I hope you have enjoyed this Disneyland Hotel brochure!

Tuesday, February 18, 2020

Two Instamatics

I'm happy to continue sharing more Instamatics from Mr. X. I call him THE KING OF THE INSTAMATICS! You can bow to him, but you don't have to, he's a nice fellow. As I have explained before, X found a small stash of negatives, and generously gave them to me so that I can share them with you.

I'm sure there was a time when I wouldn't have been very excited to find a nice photo of one of the Tom Sawyer Island rafts, but nowadays I love 'em. I'm trying to figure out where this one would have launched from - I think there was a landing near where the Keelboats loaded, but I'm not completely sure. There was at least one other raft landing closer to the old Plantation House. All of those guests are going to explore a TSI that is long-gone, the lucky ducks. 

This negative was very beat up, but I took a lot of time to clean it. Even so, you can still see some dust specks and other flaws, but I think it looks fairly presentable now. The mostly-unfurled sails with their red and white stripes are always so graphically striking, and I like that the shade cloths match over in the dining area. Pirates knew how to coordinate. "Aaar, yer polka dot bandanna goes great with yer blue breeches! AAAR!". And of course I always love the Chicken of the Sea mermaid, blessing us with her scepter.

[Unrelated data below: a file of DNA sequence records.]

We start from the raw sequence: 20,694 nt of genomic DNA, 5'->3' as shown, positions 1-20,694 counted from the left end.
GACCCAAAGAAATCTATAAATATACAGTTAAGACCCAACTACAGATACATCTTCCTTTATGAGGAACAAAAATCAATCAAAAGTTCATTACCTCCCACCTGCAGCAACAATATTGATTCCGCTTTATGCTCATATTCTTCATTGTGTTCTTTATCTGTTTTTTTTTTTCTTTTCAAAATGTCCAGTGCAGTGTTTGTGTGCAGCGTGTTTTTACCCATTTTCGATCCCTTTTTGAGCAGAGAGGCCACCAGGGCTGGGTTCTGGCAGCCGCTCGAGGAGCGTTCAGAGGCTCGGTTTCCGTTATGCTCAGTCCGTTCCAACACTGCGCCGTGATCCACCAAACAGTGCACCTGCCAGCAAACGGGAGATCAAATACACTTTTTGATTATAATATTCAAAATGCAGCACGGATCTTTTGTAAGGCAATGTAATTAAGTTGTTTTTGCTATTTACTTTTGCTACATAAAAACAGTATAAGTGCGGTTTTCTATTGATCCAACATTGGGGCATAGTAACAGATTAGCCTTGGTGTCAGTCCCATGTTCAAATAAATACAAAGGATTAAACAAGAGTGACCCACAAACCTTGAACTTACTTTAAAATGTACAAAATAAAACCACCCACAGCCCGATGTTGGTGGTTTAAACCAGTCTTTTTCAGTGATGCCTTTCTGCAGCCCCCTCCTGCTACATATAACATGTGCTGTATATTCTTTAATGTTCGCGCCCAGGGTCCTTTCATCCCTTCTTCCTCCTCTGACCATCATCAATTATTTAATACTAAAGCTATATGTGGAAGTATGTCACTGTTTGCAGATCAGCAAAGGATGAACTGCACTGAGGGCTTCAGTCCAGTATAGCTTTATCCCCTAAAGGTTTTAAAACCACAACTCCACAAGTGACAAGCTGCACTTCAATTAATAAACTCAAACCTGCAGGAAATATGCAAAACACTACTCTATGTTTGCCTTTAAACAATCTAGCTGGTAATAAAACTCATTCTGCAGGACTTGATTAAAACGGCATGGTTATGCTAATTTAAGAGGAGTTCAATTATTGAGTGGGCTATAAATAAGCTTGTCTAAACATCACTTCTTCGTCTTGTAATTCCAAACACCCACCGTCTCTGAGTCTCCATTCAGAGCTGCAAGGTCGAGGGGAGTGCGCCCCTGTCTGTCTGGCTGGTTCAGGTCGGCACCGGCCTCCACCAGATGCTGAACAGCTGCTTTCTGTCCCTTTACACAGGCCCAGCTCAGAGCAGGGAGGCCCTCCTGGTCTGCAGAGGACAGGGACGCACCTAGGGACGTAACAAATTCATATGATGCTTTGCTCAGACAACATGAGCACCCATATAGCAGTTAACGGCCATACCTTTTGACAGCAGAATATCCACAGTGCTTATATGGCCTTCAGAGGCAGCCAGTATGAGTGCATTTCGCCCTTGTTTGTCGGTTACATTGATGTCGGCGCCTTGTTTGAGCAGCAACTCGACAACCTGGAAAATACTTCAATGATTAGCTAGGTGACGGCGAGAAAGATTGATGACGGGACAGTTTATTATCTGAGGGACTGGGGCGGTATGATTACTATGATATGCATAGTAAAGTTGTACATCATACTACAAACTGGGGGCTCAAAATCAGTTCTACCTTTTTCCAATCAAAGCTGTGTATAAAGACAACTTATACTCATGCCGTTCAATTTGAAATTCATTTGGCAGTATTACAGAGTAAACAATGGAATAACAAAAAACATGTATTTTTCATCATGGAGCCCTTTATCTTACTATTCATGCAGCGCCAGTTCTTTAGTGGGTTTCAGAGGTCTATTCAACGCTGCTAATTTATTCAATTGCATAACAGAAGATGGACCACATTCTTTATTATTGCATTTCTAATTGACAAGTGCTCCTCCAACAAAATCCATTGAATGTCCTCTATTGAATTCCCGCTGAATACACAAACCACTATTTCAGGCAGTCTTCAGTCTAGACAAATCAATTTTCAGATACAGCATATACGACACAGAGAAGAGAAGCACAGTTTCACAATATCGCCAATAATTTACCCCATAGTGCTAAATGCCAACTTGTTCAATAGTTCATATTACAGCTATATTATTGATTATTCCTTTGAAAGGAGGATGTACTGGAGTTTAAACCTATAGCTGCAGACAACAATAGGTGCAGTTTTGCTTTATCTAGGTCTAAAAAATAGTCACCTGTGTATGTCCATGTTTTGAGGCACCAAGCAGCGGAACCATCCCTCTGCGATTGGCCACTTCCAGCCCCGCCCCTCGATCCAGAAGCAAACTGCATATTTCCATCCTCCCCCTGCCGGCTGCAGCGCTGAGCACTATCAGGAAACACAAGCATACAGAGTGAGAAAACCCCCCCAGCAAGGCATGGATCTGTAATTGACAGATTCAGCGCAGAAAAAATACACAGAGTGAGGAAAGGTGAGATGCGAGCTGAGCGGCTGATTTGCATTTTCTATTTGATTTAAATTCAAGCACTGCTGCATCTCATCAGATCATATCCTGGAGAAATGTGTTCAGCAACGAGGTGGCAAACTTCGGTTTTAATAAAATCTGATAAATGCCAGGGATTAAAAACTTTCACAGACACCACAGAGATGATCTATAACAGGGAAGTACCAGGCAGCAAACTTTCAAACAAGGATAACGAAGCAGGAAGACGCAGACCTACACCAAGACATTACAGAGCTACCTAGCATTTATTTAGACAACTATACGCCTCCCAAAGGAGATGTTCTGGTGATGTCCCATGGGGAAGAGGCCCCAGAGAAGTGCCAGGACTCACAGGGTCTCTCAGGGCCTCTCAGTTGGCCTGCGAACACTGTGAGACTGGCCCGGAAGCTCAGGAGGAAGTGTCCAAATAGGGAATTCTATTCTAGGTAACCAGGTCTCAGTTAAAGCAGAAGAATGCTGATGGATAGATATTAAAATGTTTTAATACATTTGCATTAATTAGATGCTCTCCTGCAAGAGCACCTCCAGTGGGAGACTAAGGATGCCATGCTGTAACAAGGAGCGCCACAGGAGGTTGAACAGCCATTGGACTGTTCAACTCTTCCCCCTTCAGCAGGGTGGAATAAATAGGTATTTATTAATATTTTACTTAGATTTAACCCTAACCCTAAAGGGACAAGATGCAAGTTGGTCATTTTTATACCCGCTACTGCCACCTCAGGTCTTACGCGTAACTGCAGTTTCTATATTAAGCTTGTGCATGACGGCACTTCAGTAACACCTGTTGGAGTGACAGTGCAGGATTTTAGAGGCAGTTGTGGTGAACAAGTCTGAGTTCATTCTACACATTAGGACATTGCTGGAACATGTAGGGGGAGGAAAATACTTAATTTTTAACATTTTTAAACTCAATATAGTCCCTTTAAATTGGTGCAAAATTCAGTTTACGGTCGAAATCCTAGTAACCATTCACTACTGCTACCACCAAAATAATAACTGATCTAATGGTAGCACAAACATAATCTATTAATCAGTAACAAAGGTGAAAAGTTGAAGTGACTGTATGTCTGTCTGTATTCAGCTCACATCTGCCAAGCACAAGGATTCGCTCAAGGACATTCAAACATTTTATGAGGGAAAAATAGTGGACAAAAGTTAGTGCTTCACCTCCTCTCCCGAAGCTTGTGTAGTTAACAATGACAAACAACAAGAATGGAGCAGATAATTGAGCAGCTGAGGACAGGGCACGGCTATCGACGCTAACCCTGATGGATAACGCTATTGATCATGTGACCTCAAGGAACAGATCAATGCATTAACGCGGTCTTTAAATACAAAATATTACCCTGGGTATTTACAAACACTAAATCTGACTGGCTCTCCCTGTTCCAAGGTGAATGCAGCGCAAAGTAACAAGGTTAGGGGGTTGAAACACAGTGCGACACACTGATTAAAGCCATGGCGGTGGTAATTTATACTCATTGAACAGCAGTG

Monday, February 17, 2020

Restaurant Time - May 1978

Today's photos are from the Mysterious Benefactor, with a continuing look at the mysterious kitchen areas from some of the old park eateries.

This first one is said to be from the Stage Door Cafe, and we see a master chef carefully placing a hamburger into its paper bag (you can just see a stylized "castle and fireworks" design on the bag, I need one of those in my collection! Preferably free of grease and cheese).